Public school superintendents listen up.
How did the school do it?
Schwarzman, co-founder of Blackstone Group, told CNBC on Thursday: "I was asked. That's always the way something happens."
"It starts with a phone call and ends with a visit," he said on "Squawk Box."
The school needed $100 million but could only write a check for $75 million, Schwarzman said. "They asked me to fill the difference."
Abington officials said, "The donation is considered to be the largest ever given to an individual public school."
The money will help build a new science and technology center and allow for a "full-scale renovation of the 1950s-era high school building."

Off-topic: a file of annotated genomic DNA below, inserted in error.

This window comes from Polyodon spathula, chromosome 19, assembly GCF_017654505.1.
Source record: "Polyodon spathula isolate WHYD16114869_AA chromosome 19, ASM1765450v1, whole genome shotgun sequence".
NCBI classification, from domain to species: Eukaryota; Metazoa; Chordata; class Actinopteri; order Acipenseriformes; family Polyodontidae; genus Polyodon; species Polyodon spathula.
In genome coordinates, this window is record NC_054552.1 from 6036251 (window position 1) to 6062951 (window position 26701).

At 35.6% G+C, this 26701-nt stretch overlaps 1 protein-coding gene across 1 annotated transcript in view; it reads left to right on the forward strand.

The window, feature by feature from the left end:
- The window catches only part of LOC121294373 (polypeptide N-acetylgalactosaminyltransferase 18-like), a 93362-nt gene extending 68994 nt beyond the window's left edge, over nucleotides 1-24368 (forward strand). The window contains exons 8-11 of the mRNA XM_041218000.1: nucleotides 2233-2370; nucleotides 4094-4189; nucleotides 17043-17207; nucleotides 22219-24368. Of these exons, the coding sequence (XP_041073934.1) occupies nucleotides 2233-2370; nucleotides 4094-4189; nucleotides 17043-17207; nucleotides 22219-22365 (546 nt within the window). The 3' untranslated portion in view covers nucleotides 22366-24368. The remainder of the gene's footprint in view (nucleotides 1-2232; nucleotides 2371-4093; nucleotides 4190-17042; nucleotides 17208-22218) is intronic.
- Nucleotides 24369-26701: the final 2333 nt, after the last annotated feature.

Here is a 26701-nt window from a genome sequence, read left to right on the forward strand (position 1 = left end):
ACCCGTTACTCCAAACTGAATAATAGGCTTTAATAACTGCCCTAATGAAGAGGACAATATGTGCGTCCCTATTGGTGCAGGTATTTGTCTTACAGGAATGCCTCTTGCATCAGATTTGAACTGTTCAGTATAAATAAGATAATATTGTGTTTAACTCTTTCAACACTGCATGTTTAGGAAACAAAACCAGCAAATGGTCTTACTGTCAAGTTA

Schwarzman, chairman and CEO of Blackstone, said he required a computer literacy curriculum as a mandatory condition of his gift.
"They are going to start in the seventh grade and learn all the modern skills," he said, stressing the importance of technology "whether you're doing auto repair or working at Google."
Computers will be provided to students for use in school and at home.
Schwarzman told CNBC he recognizes that his gift is out of the ordinary.
"It's not part of our culture" to give to public schools, he said. "We just assume that someone else will take care of that."
Known as much for his generosity as his business acumen, Schwarzman has made education a centerpiece of his philanthropy.